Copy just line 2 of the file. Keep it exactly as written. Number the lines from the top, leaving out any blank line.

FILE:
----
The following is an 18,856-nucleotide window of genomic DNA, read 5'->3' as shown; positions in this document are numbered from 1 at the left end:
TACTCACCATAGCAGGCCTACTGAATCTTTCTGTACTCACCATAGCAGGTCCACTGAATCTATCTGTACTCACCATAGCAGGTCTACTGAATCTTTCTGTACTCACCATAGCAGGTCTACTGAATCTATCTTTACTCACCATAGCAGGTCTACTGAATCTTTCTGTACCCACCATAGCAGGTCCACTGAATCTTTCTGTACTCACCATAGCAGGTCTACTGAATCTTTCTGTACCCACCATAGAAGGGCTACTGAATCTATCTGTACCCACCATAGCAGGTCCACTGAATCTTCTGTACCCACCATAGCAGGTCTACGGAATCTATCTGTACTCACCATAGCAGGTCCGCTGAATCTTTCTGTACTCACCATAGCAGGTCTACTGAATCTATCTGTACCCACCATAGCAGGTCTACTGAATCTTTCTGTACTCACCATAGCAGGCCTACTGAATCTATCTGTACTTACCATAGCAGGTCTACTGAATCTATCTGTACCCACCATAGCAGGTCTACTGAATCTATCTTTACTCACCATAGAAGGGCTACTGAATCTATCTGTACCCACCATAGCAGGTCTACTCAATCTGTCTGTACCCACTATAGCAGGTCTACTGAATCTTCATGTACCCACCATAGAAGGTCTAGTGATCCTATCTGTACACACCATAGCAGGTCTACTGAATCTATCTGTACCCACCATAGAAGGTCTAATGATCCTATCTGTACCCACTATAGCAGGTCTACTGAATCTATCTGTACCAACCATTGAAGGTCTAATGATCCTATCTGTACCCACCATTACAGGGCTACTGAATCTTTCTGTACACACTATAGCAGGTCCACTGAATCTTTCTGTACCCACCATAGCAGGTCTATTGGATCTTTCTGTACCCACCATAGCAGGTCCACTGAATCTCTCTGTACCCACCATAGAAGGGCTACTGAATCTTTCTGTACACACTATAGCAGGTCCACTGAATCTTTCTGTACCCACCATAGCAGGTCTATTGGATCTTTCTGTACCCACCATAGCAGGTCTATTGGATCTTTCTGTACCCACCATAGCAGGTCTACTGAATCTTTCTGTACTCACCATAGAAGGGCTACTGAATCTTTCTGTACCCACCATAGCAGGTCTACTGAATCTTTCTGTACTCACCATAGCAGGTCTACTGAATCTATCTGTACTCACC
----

TACTCACCATAGCAGGCCTACTGAATCTTTCTGTACTCACCATAGCAGGTCCACTGAATCTATCTGTACTCACCATAGCAGGTCTACTGAATCTTTCTGTACTCACCATAGCAGGTCTACTGAATCTATCTTTACTCACCATAGCAGGTCTACTGAATCTTTCTGTACCCACCATAGCAGGTCCACTGAATCTTTCTGTACTCACCATAGCAGGTCTACTGAATCTTTCTGTACCCACCATAGAAGGGCTACTGAATCTATCTGTACCCACCATAGCAGGTCCACTGAATCTTCTGTACCCACCATAGCAGGTCTACGGAATCTATCTGTACTCACCATAGCAGGTCCGCTGAATCTTTCTGTACTCACCATAGCAGGTCTACTGAATCTATCTGTACCCACCATAGCAGGTCTACTGAATCTTTCTGTACTCACCATAGCAGGCCTACTGAATCTATCTGTACTTACCATAGCAGGTCTACTGAATCTATCTGTACCCACCATAGCAGGTCTACTGAATCTATCTTTACTCACCATAGAAGGGCTACTGAATCTATCTGTACCCACCATAGCAGGTCTACTCAATCTGTCTGTACCCACTATAGCAGGTCTACTGAATCTTCATGTACCCACCATAGAAGGTCTAGTGATCCTATCTGTACACACCATAGCAGGTCTACTGAATCTATCTGTACCCACCATAGAAGGTCTAATGATCCTATCTGTACCCACTATAGCAGGTCTACTGAATCTATCTGTACCAACCATTGAAGGTCTAATGATCCTATCTGTACCCACCATTACAGGGCTACTGAATCTTTCTGTACACACTATAGCAGGTCCACTGAATCTTTCTGTACCCACCATAGCAGGTCTATTGGATCTTTCTGTACCCACCATAGCAGGTCCACTGAATCTCTCTGTACCCACCATAGAAGGGCTACTGAATCTTTCTGTACACACTATAGCAGGTCCACTGAATCTTTCTGTACCCACCATAGCAGGTCTATTGGATCTTTCTGTACCCACCATAGCAGGTCTATTGGATCTTTCTGTACCCACCATAGCAGGTCTACTGAATCTTTCTGTACTCACCATAGAAGGGCTACTGAATCTTTCTGTACCCACCATAGCAGGTCTACTGAATCTTTCTGTACTCACCATAGCAGGTCTACTGAATCTATCTGTACTCACC